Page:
I have art show issues. When our department's had them after school much of the student body misses out. The kids who come are often art students or their friends. Those who have jobs or don't have transportation miss out. This has bothered me for years. Instead, I wanted an art show that's aimed at the general student population, at those students who've maybe never considered an art class. I also wanted something that everyone can attend.
Last year I tried setting up a one day show in the media center. Teachers signed up to bring classes and it was well attended, but still lacking the passion and energy I wanted to create. Lucky for me a colleague staged a field day in the school's courtyard during lunch a few months ago with a DJ and games. YES - this was the energy I was looking for!
The next day I asked my Art 3 students to brainstorm - what kinds of activities could we include in our show? We decided on henna tattoos, free BYOS (bring your own shirt) screen printing and micro drawings. The kids were excited about bringing people to the event during lunch and used social media to get the word out.
We scrambled to set everything on the big day, wondering if people would come. When the bell rang for first lunch a herd of girls with t shirts poured through the media center doors. The henna line stretched forever and the micro drawing table was busy as well. Tons of students and staff wandered around and looked at the amazing art we'd spend months making and were duly impressed. "You should sign up for Art 1", I'd say.
Next year will be even better.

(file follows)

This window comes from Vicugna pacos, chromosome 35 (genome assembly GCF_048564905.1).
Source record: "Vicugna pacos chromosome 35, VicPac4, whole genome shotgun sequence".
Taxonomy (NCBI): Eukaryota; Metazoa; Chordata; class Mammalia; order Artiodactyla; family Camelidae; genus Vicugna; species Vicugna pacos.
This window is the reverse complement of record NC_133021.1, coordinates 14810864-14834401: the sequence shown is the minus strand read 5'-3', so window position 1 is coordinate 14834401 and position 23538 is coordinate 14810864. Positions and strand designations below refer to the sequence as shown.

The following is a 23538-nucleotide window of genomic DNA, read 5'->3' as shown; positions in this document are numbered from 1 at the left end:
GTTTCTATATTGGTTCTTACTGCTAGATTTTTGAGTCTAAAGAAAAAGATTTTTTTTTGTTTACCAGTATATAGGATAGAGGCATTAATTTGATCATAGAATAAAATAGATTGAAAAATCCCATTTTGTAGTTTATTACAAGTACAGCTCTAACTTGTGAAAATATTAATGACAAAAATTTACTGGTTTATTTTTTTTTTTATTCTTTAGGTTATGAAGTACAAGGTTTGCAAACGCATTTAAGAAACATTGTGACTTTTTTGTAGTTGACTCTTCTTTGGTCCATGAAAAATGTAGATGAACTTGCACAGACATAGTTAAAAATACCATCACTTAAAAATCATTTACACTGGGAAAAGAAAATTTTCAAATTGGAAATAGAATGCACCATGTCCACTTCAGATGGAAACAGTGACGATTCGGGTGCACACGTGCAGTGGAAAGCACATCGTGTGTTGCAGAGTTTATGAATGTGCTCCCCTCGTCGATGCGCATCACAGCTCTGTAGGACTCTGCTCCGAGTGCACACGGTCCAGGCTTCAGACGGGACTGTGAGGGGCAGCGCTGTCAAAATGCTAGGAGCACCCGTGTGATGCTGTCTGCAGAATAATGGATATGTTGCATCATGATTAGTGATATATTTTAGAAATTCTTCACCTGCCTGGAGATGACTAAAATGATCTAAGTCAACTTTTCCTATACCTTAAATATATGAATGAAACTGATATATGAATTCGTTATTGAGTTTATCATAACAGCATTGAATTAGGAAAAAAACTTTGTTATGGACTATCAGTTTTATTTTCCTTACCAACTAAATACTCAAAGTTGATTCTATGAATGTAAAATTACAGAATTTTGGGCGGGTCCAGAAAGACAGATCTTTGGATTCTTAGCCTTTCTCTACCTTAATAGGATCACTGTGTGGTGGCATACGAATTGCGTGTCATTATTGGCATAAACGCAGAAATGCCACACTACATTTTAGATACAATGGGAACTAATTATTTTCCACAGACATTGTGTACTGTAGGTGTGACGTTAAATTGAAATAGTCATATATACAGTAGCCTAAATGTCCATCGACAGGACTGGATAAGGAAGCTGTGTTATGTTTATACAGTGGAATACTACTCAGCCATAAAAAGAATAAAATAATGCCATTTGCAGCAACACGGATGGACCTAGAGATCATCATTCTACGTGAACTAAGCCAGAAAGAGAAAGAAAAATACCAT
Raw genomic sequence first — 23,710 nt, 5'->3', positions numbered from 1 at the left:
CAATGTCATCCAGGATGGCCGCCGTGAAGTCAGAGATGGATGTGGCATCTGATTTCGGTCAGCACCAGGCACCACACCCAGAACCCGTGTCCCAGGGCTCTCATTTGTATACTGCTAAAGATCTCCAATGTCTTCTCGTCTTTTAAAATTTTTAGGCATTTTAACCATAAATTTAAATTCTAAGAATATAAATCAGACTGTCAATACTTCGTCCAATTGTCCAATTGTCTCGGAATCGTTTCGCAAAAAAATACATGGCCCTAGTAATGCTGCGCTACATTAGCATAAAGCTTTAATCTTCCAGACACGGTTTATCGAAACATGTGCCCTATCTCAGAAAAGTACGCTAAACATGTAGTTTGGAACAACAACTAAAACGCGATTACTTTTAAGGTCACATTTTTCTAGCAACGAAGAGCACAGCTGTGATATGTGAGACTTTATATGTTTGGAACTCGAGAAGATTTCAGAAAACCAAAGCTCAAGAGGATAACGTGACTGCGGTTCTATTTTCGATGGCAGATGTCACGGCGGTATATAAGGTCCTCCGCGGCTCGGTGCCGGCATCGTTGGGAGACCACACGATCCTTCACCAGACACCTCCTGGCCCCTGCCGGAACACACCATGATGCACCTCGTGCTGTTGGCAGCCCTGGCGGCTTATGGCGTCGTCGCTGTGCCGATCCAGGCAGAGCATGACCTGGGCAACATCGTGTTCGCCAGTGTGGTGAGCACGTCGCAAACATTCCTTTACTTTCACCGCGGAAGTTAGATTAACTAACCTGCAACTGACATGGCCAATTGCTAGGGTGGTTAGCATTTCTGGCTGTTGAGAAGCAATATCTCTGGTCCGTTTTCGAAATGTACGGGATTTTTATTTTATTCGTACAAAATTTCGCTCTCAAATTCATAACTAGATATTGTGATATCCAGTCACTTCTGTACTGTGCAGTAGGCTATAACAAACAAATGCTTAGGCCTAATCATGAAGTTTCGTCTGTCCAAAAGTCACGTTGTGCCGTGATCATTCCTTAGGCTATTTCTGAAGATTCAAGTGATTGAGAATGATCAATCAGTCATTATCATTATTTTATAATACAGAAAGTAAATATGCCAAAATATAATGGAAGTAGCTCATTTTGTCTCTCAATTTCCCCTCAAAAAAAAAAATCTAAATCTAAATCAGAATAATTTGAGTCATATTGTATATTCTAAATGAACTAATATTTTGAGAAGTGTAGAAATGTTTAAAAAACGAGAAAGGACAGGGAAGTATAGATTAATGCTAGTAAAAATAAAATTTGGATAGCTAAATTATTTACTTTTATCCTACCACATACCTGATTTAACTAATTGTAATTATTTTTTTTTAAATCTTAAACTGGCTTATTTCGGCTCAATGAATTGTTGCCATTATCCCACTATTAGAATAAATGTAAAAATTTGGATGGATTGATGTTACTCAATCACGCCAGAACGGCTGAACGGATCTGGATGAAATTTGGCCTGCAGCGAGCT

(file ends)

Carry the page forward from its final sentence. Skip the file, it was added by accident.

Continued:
Grading is something I’ve always hated. How can teachers be asked to determine what’s meaningful about a child’s academic journey, then rate it and rank it? Of course, the realities of teaching dictate that all teachers are asked to do just this, daily. Grades, in theory, should capture what a student knows and can do and communicate that information to interested parties. The reality of grading often falls quite short of this ideal and frequently serves much less noble purposes. All too often we use grades to encourage compliance.
We use grades to punish, taking off points when work is late or when students’ leave off their names or, god forbid, vear from our project’s intended direction.
Because we have to quantify our teaching, we base grades on arbitrary requirements, defining what “good” application of technique looks like, when the one thing that art history tell us is that “good” is a moving target that’s always in flux.
Grading like this seems at best a waste of time and at worst lacking the moral compass that should govern our interactions with children. Instead, we need to develop grading systems that reflect our values as educators.
What are those values? I'll start with my goals:
I want students who make decisions instead of following the steps I sent.
I want students who experiment, take risks and grow into independent artists.